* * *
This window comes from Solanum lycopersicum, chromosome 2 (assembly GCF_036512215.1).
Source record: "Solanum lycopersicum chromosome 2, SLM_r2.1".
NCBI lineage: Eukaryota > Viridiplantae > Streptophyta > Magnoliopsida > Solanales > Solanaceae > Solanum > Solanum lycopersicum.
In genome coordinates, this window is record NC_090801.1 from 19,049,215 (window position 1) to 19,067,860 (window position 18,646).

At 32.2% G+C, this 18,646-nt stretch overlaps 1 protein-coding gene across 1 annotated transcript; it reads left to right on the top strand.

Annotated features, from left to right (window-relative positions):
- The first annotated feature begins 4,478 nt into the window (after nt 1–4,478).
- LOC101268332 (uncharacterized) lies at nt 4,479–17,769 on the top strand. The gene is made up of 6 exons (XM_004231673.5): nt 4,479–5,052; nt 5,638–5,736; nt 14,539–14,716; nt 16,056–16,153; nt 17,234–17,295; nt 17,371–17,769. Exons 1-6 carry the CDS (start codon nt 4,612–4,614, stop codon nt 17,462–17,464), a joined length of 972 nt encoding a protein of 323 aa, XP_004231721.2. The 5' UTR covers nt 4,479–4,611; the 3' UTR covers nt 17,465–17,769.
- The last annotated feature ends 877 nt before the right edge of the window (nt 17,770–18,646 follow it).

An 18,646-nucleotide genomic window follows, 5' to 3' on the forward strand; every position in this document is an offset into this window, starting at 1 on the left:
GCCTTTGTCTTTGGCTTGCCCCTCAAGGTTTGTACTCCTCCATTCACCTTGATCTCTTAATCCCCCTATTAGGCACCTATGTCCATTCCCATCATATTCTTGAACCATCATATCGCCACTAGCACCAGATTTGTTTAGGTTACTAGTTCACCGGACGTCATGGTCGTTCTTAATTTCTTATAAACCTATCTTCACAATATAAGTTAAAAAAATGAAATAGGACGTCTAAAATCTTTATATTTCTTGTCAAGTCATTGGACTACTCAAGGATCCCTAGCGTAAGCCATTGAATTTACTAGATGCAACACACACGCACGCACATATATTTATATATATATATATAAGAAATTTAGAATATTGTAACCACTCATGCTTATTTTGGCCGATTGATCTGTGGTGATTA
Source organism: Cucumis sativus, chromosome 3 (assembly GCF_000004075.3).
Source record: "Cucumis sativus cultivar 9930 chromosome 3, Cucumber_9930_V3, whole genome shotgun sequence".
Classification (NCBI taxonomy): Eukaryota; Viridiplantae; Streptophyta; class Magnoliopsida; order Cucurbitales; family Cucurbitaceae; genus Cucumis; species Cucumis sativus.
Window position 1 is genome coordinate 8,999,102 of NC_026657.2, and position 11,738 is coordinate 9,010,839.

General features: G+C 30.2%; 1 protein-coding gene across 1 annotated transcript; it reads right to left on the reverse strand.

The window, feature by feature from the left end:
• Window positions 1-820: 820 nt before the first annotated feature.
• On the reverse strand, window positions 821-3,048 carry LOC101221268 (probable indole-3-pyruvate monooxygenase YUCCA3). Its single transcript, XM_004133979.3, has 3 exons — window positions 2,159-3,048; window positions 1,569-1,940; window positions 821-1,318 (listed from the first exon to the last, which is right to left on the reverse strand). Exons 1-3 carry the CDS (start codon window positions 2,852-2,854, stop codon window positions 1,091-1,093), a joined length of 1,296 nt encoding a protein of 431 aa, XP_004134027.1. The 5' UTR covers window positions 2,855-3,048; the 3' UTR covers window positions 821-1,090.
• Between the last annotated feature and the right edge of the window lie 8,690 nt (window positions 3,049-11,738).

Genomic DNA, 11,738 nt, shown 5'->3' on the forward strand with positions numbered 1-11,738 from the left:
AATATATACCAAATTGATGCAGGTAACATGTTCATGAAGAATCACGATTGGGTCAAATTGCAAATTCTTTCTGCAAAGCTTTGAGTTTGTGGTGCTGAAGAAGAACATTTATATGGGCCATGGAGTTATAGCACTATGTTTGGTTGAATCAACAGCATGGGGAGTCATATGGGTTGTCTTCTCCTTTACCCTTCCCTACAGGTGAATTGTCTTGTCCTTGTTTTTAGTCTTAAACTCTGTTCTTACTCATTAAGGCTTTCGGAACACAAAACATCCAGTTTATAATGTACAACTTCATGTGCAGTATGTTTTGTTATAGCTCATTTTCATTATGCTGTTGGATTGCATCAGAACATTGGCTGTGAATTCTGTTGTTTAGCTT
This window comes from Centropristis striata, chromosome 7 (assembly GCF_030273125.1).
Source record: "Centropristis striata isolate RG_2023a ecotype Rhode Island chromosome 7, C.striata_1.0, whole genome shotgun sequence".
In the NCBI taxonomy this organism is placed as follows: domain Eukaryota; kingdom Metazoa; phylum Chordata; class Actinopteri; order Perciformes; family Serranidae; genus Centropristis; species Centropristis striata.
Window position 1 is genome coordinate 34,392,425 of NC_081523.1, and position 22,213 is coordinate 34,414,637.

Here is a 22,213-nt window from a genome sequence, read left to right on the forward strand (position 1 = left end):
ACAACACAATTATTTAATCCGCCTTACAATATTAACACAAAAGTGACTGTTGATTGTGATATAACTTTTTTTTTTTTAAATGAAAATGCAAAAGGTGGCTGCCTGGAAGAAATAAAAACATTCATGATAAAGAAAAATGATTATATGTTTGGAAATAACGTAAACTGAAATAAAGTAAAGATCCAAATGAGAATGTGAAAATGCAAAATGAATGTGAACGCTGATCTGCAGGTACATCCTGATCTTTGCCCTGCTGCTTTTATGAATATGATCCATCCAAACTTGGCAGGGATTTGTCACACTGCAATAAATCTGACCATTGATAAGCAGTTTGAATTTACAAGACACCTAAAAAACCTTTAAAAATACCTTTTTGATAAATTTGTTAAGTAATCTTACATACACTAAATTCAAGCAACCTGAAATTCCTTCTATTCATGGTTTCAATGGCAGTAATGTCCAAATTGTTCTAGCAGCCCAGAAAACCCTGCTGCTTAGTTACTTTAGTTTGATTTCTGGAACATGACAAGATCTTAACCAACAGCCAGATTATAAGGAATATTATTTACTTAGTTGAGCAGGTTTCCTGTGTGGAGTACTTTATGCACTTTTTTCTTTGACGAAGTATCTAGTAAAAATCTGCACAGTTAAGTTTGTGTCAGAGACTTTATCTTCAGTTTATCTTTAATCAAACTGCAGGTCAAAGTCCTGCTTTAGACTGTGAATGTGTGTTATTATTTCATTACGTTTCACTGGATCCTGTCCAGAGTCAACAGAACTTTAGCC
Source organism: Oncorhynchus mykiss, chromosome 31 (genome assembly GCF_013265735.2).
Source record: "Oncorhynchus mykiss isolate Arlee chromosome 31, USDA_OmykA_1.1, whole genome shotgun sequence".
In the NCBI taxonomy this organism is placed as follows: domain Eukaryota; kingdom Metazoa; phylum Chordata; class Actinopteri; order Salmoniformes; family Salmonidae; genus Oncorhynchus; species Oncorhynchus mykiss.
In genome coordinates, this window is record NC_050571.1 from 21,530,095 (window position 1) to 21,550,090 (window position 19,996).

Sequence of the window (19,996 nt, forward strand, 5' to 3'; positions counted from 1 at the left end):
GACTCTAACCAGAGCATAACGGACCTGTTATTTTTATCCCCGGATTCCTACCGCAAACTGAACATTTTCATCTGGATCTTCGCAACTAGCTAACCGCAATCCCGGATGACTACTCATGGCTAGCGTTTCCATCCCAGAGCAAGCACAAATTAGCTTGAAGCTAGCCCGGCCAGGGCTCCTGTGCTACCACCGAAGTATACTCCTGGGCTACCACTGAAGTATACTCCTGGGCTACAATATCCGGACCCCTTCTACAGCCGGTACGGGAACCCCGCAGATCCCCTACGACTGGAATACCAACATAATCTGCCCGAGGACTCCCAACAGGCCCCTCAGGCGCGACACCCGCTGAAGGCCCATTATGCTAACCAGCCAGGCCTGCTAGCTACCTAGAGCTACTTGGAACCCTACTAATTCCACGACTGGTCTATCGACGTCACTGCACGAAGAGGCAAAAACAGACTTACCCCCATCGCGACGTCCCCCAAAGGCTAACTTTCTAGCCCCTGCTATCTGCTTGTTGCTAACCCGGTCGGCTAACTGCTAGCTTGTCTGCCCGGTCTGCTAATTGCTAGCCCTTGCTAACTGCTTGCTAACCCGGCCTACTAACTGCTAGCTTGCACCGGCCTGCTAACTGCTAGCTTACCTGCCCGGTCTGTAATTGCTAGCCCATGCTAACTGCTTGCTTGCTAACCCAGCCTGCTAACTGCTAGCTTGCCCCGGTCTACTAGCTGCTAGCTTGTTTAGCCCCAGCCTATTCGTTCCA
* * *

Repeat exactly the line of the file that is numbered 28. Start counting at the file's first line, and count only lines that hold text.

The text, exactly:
ACAACACAATTATTTAATCCGCCTTACAATATTAACACAAAAGTGACTGTTGATTGTGATATAACTTTTTTTTTTTTAAATGAAAATGCAAAAGGTGGCTGCCTGGAAGAAATAAAAACATTCATGATAAAGAAAAATGATTATATGTTTGGAAATAACGTAAACTGAAATAAAGTAAAGATCCAAATGAGAATGTGAAAATGCAAAATGAATGTGAACGCTGATCTGCAGGTACATCCTGATCTTTGCCCTGCTGCTTTTATGAATATGATCCATCCAAACTTGGCAGGGATTTGTCACACTGCAATAAATCTGACCATTGATAAGCAGTTTGAATTTACAAGACACCTAAAAAACCTTTAAAAATACCTTTTTGATAAATTTGTTAAGTAATCTTACATACACTAAATTCAAGCAACCTGAAATTCCTTCTATTCATGGTTTCAATGGCAGTAATGTCCAAATTGTTCTAGCAGCCCAGAAAACCCTGCTGCTTAGTTACTTTAGTTTGATTTCTGGAACATGACAAGATCTTAACCAACAGCCAGATTATAAGGAATATTATTTACTTAGTTGAGCAGGTTTCCTGTGTGGAGTACTTTATGCACTTTTTTCTTTGACGAAGTATCTAGTAAAAATCTGCACAGTTAAGTTTGTGTCAGAGACTTTATCTTCAGTTTATCTTTAATCAAACTGCAGGTCAAAGTCCTGCTTTAGACTGTGAATGTGTGTTATTATTTCATTACGTTTCACTGGATCCTGTCCAGAGTCAACAGAACTTTAGCC